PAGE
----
Brewery No. 3 was between Harrison St (17
th) and Allegheny St (21st).
This is a rather broad distance given to locate one brewery.

Beck mentions the caves in the hill that were used to cool the beer. Gangwisch was known to have built a cave or caves along this hillside.

Brewery No. 4 was Bennett’s Brewery, located at Liberty St and Harrison (17
th) on the site of St. Patrick’s Church, which was destroyed by fire (see below). Hoeveler & Miller moved to this location in the 1850’s. This is suspicious. Thurston’s 1860 directory identifies Frauenheim & Miller at this location. Harris’ Business Directory of Pittsburgh of 1844 has Anthony Bennett (Brewery), Penn Street 5th Ward. But in 1847 Harris had the brewery listed at Liberty.

Brewery No. 5 was at Factory St (14
th) and Penn St.
(The lot was on the riverside of Penn and towards Lawrenceville)
John Beck had a brewery at 541 Liberty and was to have lived at 20 Factory Street. Hopkins 1872 Atlas, Plate 32 shows J. Beck property at 14
th & Penn.
Harris in 1847 had the Jacob Beck Brewery here.

St. Patrick Church Fire
According to the Catholic Diocese of Pittsburgh, the first church had its cornerstone laid on Eleventh Street in 1808. A fire from the adjoining machine shop destroyed the church on August 10, 1854. A new church was built on 14th Street and dedicated on August 14, 1858. Due to overcrowding, a new church was built 17th & Liberty and dedicated on December 15, 1865.
The 14
th Street church was sold to the railroad. The Keyon map of 1835 shows the church but describes it as “old”.

Conflicting Dates
It is possible the Hoeveler & Miller bought the Bennett Brewery in the early 1850’s. They are known to have moved to Lawrenceville as Frauenheim & Vilsack in 1866. How can Frauenheim & Miller be here in 1866 but the church in 1865?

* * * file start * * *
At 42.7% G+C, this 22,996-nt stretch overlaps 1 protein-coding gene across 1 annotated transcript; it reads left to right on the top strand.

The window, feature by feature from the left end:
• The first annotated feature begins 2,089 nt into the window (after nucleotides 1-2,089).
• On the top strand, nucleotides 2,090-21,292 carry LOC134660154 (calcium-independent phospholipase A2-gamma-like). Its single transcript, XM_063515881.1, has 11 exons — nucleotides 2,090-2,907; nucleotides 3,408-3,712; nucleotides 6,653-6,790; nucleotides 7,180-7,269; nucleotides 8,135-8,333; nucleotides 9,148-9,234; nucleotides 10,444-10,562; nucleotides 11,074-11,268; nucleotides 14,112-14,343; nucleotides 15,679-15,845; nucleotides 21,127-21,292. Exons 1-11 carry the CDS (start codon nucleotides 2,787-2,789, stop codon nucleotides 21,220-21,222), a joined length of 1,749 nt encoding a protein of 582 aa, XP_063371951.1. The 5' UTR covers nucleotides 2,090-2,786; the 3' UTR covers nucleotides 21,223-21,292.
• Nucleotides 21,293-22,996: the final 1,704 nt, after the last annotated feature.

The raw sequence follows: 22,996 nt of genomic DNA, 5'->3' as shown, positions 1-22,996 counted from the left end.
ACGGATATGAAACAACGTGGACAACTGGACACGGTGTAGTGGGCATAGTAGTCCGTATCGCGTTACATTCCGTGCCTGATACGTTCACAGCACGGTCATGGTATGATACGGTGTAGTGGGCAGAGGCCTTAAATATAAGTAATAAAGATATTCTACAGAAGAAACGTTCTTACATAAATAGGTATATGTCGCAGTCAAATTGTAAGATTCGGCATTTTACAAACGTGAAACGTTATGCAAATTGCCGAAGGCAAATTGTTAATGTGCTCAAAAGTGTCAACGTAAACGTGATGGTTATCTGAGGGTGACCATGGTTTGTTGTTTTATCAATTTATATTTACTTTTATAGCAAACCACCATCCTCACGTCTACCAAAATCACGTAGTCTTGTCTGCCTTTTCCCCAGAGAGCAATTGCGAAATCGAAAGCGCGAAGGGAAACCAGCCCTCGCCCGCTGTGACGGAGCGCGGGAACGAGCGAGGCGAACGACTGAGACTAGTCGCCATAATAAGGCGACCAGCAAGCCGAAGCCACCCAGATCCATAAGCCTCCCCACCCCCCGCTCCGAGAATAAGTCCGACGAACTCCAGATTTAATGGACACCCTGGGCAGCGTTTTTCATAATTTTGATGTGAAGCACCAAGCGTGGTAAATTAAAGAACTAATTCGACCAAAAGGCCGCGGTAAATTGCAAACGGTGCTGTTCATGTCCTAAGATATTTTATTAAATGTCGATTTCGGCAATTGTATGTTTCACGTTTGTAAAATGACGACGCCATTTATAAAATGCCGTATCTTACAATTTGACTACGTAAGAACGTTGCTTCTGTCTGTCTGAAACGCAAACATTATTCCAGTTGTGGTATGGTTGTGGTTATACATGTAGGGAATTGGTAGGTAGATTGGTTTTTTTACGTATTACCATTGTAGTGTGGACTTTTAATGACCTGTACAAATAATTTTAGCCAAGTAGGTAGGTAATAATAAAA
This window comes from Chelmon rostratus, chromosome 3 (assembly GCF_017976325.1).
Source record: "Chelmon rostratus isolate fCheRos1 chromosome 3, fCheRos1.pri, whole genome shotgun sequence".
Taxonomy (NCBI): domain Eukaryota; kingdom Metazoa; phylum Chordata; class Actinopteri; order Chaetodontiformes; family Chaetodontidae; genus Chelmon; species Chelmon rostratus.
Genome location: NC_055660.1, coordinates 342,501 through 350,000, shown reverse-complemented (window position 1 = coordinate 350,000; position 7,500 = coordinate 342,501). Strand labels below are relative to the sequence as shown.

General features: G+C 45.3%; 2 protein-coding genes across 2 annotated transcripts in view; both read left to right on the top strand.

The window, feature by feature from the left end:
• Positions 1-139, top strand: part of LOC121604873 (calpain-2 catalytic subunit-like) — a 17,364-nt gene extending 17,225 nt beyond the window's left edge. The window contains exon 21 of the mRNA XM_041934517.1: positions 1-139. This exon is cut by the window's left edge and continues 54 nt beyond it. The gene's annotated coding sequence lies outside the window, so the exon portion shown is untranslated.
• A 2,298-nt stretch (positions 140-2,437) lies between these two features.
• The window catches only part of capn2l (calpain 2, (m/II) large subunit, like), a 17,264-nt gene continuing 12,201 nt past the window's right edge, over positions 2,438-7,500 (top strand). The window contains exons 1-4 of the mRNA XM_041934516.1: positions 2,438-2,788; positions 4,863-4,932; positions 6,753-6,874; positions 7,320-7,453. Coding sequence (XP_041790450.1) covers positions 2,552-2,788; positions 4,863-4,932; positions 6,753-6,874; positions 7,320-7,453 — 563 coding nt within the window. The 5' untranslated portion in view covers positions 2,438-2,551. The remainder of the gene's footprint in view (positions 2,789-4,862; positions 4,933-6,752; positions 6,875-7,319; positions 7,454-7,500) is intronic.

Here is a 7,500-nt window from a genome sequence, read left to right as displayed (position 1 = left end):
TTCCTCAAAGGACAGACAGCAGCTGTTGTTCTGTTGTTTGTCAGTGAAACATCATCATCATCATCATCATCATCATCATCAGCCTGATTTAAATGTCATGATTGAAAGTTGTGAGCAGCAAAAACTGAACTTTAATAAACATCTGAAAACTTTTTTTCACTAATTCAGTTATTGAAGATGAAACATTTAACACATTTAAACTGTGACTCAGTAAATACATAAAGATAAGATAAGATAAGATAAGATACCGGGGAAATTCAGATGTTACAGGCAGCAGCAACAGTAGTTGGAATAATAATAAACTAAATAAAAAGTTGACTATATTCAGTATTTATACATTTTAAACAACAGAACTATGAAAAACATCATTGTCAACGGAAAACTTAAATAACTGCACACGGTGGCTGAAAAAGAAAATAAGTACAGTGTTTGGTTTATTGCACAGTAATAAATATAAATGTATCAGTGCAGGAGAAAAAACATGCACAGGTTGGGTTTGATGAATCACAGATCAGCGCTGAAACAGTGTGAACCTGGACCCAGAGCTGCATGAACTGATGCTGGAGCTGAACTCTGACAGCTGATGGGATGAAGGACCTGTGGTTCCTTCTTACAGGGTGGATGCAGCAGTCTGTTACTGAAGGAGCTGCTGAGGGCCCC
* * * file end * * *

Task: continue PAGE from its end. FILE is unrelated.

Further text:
Fifth Ward Original Date

The Fifth Ward was created when the Northern Liberties Borough was annexed by Pittsburgh on March 1, 1837. It then was split into the Ninth and Tenth Wards on June 30, 1868 when other annexations occurred and many wards were re-numbered.

Under an Act of Assembly on April 6, 1867, the townships of Collins, Liberty, Peebles, Pitt and Oakland, along with the Borough of Lawrenceville was incorporated in to the City of Pittsburgh. City Council reformed the Wards on June 30, 1868 into 26 Wards.

Quarry Street Brewery Locations

Many directories listing addresses for homes and businesses identified Quarry Street, in what is now the Strip District. Liberty Street was also given and the two streets were parallel to one another. Prior to the railroad tracks being situated where they are today, they ran down the center of Liberty between the Point and about 29
th Street. This is only speculation but property listed on either street was actually between the streets.

Old Bayardstown
By P W Seibert

Old Bayardstown was a journal by P W Seibert and published in the Western Pennsylvania Historical Magazine, Volume 9, Number 2: April 2, 1926.

Seibert notes Adam Baeurlein having a brewery (with attached bar) across from the Union Depot on Liberty. His sons, Christian and Adam moved to Millvale after his death and erected the Start Brewery. John Gangwisch was on the south side of Liberty between 15
th & 16th Streets. He lost control of that brewery and then built another one in Lawrenceville. Phoenix started out as an ale brewery but switched to only beer as ale, as a drink, was discontinued.